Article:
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Barbados: Eminent Planters (1673)

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Caribbean. The forebear of the Barbados Walcotts was Eyare Walcott who came to Barbados from London in 1659. These Walcotts became merchants and planters there. Their numbers grew in the following century (as the early marriage records in Barbados would indicate). The family ran a cotton plantation. the Todd estates, at Old Asylum wall. The Walcott name also evolved from the slaves there and from this source has grown even more in numbers (Walcott as a consequence is now one of the most common surnames in Barbados).

Charles Walcott from the planter family had built his estate in the late 1800's near Choiseul and married a local woman. Their grandson, born in Trinidad, was Derek Walcott, the acclaimed Caribbean poet and playwright who was awarded the Nobel Prize for Literature in 1992.

He was not the only accomplished or distinguished Walcott that would be coming from Barbados. Other notable Walcotts have been: Joe Walcott, the world welterwight boxing champion Jersey Joe Walcott, the world heavyweight boxing champion Frank Walcott, the respected Barbados trade union leader and Clyde Walcott, the Barbados and West Indian cricketer of the 1950's. Many Walcotts from Barbados have subsequently emigrated to various different parts of the world. There are Walcott outposts in Canada - in Glace Bay, Nova Scotia and in Abbotsford, British Columbia - and many Walcotts as well in England and America. Ernest and Rosa Walcott, for instance, left Barbados for New York in 1906. Jack and Edna Walcott did raise fifteen children in Barbados during the 1920's and 1930's. But a number of them (or the grandchildren) departed the island in the 1950's and 1960's.

New Zealand. One line from Barbados has stretched to New Zealand. John Alexander Walcott, an army surgeon, had been born in Barbados. His son James Alexander immigrated first to Australia and then to New Zealand and is the forebear of most of the Walcotts in New Zealand today.

I (Janice Helen Greenlees) am descended from the Barbados Walcots via 3x great grandparents who came to Sydney in 1842, however I do not know of anyone in my direct line with the name Walcott. My Walcott ancestor was Thomas Clarke, son of Ann Walcott Pile who was granddaughter of Ann Walcott b. 1720 in Barbados: Thomas Clarke, Gentleman

The Most Eminent Planters in Barbados, 1673

A list of the 74 "most eminent" planters was sent to the Colonial Office in London in 1673. These are the big landowners with holdings ranging from 200 to 1,000 acres. The list is printed in Brandow's Omitted Chapters from Hotten.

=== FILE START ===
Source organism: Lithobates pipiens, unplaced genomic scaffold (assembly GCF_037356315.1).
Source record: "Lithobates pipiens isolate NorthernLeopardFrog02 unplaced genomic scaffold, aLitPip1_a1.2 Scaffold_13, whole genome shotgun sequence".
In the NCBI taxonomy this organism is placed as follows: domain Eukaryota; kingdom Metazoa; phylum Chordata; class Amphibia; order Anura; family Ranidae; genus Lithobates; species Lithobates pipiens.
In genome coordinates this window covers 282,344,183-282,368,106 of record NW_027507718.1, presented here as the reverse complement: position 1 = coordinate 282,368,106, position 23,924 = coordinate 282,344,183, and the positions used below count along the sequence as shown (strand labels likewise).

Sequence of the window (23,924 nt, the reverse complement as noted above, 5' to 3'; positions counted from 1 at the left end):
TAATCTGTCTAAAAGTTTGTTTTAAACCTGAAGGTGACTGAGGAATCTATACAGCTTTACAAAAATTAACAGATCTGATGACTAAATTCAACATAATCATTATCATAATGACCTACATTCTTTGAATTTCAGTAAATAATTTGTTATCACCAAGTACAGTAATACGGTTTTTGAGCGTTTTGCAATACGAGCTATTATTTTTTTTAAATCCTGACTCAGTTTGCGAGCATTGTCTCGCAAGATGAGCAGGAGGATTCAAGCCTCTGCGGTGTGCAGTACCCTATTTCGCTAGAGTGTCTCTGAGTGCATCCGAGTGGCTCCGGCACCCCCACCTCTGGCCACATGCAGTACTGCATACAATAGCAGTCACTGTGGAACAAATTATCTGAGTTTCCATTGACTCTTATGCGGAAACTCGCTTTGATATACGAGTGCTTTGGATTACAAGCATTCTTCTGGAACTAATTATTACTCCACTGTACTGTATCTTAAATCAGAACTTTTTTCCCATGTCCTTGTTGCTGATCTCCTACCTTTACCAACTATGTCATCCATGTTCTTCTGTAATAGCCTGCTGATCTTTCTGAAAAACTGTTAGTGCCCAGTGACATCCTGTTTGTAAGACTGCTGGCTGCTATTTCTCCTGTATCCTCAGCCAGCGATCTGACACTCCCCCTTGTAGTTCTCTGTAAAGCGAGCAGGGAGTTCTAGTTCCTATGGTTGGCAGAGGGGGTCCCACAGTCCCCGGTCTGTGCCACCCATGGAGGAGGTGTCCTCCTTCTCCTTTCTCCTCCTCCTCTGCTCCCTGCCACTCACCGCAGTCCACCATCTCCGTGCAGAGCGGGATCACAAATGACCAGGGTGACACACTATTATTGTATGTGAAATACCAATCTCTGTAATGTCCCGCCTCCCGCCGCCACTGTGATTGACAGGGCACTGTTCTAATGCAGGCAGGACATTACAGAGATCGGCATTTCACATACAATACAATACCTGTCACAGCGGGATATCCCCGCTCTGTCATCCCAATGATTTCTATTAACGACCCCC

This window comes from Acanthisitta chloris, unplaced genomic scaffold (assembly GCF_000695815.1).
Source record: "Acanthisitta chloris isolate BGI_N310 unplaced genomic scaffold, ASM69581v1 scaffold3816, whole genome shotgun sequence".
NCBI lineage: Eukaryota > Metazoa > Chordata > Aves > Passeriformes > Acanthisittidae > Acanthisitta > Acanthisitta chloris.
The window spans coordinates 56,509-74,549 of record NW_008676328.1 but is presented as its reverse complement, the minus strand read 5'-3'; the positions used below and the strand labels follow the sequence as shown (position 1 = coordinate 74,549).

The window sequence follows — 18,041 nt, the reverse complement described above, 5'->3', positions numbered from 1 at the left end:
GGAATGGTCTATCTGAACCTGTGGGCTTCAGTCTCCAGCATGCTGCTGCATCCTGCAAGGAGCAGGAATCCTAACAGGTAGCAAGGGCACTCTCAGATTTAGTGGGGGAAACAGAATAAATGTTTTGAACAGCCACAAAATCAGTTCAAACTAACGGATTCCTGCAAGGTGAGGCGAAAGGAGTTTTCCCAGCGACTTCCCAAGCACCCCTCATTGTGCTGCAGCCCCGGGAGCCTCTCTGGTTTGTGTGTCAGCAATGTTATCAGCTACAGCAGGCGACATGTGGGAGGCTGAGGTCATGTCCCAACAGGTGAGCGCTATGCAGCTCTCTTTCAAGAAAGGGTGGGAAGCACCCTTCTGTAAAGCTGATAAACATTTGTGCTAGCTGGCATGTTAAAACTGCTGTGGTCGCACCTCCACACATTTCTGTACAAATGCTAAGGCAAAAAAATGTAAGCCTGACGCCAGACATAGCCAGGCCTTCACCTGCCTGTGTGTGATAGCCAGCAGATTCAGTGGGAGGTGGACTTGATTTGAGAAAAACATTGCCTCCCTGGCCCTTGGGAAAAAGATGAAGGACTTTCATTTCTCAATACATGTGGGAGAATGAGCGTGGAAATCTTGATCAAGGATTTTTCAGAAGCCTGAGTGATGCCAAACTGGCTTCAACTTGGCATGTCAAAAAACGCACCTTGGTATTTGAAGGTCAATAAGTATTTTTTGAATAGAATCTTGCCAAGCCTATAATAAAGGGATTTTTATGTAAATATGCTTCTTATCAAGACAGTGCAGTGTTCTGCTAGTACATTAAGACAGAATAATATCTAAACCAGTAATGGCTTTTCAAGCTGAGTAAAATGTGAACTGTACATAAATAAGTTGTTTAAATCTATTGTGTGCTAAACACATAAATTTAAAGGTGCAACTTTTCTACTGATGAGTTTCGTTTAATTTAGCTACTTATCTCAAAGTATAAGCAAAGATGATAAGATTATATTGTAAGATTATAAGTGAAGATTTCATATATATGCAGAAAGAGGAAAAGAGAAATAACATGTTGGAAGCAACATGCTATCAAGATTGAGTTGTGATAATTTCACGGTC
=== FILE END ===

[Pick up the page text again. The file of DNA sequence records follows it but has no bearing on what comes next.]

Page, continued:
1. Col. Samuel Barwicke 400 acres
  2. Col. Wm. Bate 200 acres
  3. Col. Richard Bayly 500 acres
  4. Mr. Martin Bently 400 acres
  5. Majr. Philip Bishop 250 acres
  6. Mr. Robert Breviter 350 acres
  7. Capt. Ed. Briney 200 acres
  8. Col. Richd. Buckworth 200 acres
  9. Capt. Rowland Bulkely 500 acres
  10. Majr. James Carter 300 acres
  11. Col. Christopher Cine 400 acres
  12. Capt. Jno. Codrington 300 acres
  13. Col. Christopher Codrington 600 acres
  14. Sir Peter Collerton, Bart. 700 acres
  15. Mr. Thos. Colleton 500 acres
  16. Mr. Robt. Davers 600 acres
  17. Capt. John Davyes 200 acres
  18. Col. Henry Drax 800 acres
  19. Mr. Wm. Dyer 300 acres
  20. Mr. Richd. Evans 300 acres
  21. Mr. Jno. Foster 300 acres
  22. Mr. Samuel Framer, Esq. 500 acres
  23. Col. John Frere 300 acres
  24. Capt. Tobias Frere 400 acres
  25. Capt. Jno. Gibbs 300 acres
  26. Major Wm. Goodale 200 acres
  27. Majr. Jno. Gregory 300 acres
  28. Col. Richd. Guy 200 acres
  29. Mr. Giles Hall 400 acres
  30. Majr. Jno. Hallett 300 acres
  31. Major Robt. Haskett 900 acres
  32. Col. Richd. Hawkins 350 acres
  33. Col. Henry Hawley 300 acres
  34. Majr. Jno. Helmes 200 acres
  35. Mr. John Holder 400 acres
  36. Col. Jno. Horne 500 acres
  37. Mr. Richard Howell 200 acres
  38. Mr. Jno. Kendall 250 acres
  39. Mr. John Knight 350 acres
  40. Col. Symon Lambert 500 acres
  41. Majr. Robt. Legard 300 acres
  42. Mr. Ed. Littleton 600 acres
  43. Capt. Thos. Maycocke 500 acres
  44. Mr. Robt. Mead 200 acres
  45. Mr. Wm. Merricke 400 acres
  46. Mr. Benja. Middleton 400 acres
  47. Col. Lewis Morris 400 acres
  48. Col. Samuel Newton 400 acres
  49. Mr. Henry Odiarne 300 acres
  50. Mr. John Pierce 1000 acres
  51. Mr. Nicholas Prideaux 300 acres
  52. Mr. Robt. Rich 350 acres
  53. Capt. Samuel Rolleston 200 acres
  54. Majr. Thos. Rous 350 acres
  55. Lt. Col. Thomas Rous 400 acres
  56. Col. Alexander Ruddocke 200 acres
  57. Col. Daniel Searle 500 acres
  58. Mr. Richard Seawell 600 acres
  59. Col. Wm. Sharpe 600 acres
  60. Mr. John Sparke 600 acres
  61. Col. Jno. Stanfast 500 acres
  62. Capt. John Sutton 300 acres
  63. Mr. Henry Sweet 400 acres
  64. Col. Timothy Thornhill 500 acres
  65. Majr. Saml. Tidcombe 300 acres
  66. Mr. Hen. Wallrond, Jr. 200 acres
  67. Mr. James Wallwin 300 acres
  68. Col. Henry Walrond 400 acres
  69. Mr. Thomas Wardell 250 acres
  70. Capt. Jno. Waterman 800 acres
  71. Col. John Willoughby 450 acres
  72. Mr. Thos. Wiltshire 300 acres
  73. Mr. John Worsam 300 acres
  74. Col. Wm. Yeamans 300 acres


  • Transcribed by Terri England, 2002.



  1. Sainsbury, W. Noel, ed., Calender of State Papers, Colonial Series (Volume 7), America and West Indies, 1669-1674, Preserved in Her Majesty's Public Record Office (Vaduz: Kraus Reprint Ltd., 1964) First Published London: HMSO, 1889. pp. 496-497.